‘You take a kernel of truth and blow it up’

The sun had set, and the orange lanterns and strung lights bobbed on the salty, sticky summer breeze at Worli Koliwada. Dancers in bright festive wear made their way through the serpentine lanes of the urban village to reach the sets of the Netflix original film Yeh Ballet – bedecked to shoot a Diwali celebration.

“This is a new perspective of the sea link from this side. It hasn’t been seen much on screen,” remarked producer Siddharth Roy Kapur, nodding towards the bridge over the glittering sea. His company, Roy Kapur Films is backing the project, the sophomore directorial feature of Padma Shri awardee Sooni Taraporevala, after their collaboration on The Namesake (2006) – a Mira Nair film built on Taraporevala’s screenplay. Yeh Ballet, inspired by a true story, charts the journey of two young men named Nishu (Manish Chauhan) and the rebellious Asif (Achintya Bose) with Mumbai working class backgrounds pirouetting their way into international ballet schools under the guidance of an the ageing and eccentric Israeli-American ballet teacher – Saul (Julian Sands).

Incongruent elements

As the music blared over the speakers, the director stayed rather quiet while choreographer Shiamak Davar took the reins and guided actors Achintya and Mekhola Bose as they spiritedly danced across the set with the camera focused on them, with hordes of people cheering them on. On the sidelines, Sands and Chauhan laughed and moved to the music. “This is the Diwali celebration that the boys take their teacher to, and for the first time he’s dancing Bollywood,” shared writer-director Taraporevala, before pointing to Mekhola and adding without giving much away, “Her character is an enigma. She and Asif have a bond that’s based on dance.”Outside of ballet and Bollywood, the film pulls in elements from a number of dance-styles, “Because the real boys come from a hip-hop [and b-boying] background, and Bollywood is all around us. [So] the film has got a full palette of very incongruous dances and music,” said Taraporevala.

The director has offered a glimpse into this story before – in her 2017 14-minute documentary of the same name. “Dance is a rich person’s indulgence,” said Chauhan in the short (who plays himself in the Netflix film), over footage of him and young dancer Amiruddin Shah practicing their moves on a local train. The director picked Chauhan, Shah and their ballet master Yehuda Ma’or’s story to translate into a short Virtual Reality documentary, shot in 360-degrees, for filmmaker Anand Gandhi’s VR Lab. “It totally fascinated me to read and hear about their stories – [seeing] what they achieved. [Ballet] is a very elite and niche world, [and] no boys dance ballet. [Yet] kids who never heard classical music [became] so good in two years that they got a scholarship to [London’s] The Royal Ballet [and the American Oregon Ballet Theatre] is just a phenomenal thing,” said the director, before continuing, “The documentary short film [was] a completely different beast from writing [and directing] a feature film. [With the feature] you take a kernel of truth and kind of blow it up.”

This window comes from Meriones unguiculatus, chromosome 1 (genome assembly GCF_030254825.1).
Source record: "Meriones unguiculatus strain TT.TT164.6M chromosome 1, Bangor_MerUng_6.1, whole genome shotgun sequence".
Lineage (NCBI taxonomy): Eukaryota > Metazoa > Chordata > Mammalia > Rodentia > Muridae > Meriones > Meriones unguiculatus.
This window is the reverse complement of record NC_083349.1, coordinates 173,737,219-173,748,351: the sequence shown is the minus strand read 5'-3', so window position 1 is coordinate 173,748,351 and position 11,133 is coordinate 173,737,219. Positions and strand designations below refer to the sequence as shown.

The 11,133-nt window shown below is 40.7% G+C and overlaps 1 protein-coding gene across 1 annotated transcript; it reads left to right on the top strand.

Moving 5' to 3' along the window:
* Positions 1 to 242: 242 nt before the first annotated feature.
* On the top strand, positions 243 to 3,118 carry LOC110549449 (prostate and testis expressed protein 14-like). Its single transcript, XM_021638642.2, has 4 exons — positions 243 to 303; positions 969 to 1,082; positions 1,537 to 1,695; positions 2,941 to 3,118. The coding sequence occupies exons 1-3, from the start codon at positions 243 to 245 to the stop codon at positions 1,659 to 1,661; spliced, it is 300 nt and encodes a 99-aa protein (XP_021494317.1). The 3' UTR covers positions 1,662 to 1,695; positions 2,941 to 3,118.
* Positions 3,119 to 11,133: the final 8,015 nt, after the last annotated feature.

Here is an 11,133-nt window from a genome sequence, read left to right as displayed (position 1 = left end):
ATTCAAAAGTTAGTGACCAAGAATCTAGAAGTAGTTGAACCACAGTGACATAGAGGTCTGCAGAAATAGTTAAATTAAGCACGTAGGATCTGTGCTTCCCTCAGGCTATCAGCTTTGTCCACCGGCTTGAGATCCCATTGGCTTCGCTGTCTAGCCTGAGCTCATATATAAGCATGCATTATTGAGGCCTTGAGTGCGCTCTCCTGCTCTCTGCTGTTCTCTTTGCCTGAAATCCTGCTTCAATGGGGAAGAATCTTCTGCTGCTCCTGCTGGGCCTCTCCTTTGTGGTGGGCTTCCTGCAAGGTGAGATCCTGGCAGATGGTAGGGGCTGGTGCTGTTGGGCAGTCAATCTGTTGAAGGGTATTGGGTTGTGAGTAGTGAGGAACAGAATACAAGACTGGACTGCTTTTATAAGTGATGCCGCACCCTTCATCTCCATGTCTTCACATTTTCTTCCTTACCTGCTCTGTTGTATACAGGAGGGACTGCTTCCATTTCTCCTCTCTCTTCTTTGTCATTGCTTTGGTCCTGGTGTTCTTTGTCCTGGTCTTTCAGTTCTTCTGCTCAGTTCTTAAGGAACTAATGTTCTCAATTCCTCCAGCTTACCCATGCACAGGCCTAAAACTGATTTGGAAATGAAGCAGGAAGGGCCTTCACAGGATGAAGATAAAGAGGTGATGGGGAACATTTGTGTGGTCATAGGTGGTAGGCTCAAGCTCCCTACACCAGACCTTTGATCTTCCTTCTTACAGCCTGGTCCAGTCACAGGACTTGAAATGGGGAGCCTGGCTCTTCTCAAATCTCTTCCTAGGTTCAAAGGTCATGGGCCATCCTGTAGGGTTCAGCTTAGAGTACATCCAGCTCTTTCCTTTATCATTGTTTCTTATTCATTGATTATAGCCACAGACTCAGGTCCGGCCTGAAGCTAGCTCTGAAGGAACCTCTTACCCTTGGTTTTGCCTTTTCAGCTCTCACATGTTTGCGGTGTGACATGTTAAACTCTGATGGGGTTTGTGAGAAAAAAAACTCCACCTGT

Fact meets fiction

A beaming Chauhan sits on the intersection between fact and fiction – essaying the character based on his story. When asked about his fairytale-like journey, Chauhan admitted, “I never wanted to become a dancer. I would hide in the school bathroom [when we had to dance]. But as a teenage boy I was introduced to power moves, and backflips seemed cool.” Later, he saved up money, joined Ashley Lobo’s Danceworx Academy, and met Ma’or who saw the spark in his student. “I don’t know what he saw,” laughed Chauhan, “I didn’t know ballet, my English was bad, and all the [ballet] terminologies are in French. Everything he said [went over my head]!” Ma’or once saw Chauhan practicing after class in front of the mirrors, said Chauhan, “So he stayed after class with me the next day, saying ‘I’ll teach you, because you’re doing it all wrong!’”

Achintya stepped in to play Asif (who is based on Shah) since Shah was (and is) training at the Royal Ballet School. “The research,” said Achintya, taking a second to think about the work that went into essaying his character, “was partially done. If there is an example that needs to be given [in a Danceworx class], it’s either Manish, or Amir, or both of them.” Taraporevala revealed that Achintya trained in ballet for about six months under Cindy Jourdain, and also learnt b-boying for the role. His background, however, is in contemporary and jazz. Achintya also added that Asif is significantly different from the quiet, focused Shah.

For Sands (A Room with a View, 1985, and Leaving Las Vegas, 1995), Saul’s story (based on Ma’or’s) carried a delightful sense of destiny. “[The film] is about a pattern revealing itself as the carpet is unrolled – there is an inevitability to [the] journey if you follow your dream. Saul is seeking fulfilment and strikes gold [here].” He found that thread of inevitability in his story too – from being enchanted by Laurence Olivier’s performance in Richard III (1955) as an eight-year-old to joining London’s Central School of Speech and Drama around a decade later. The film, Taraporevala shared, has around 55 speaking roles, and the cast includes Jim Sarbh, Danish Husain, and Vijay Maurya.


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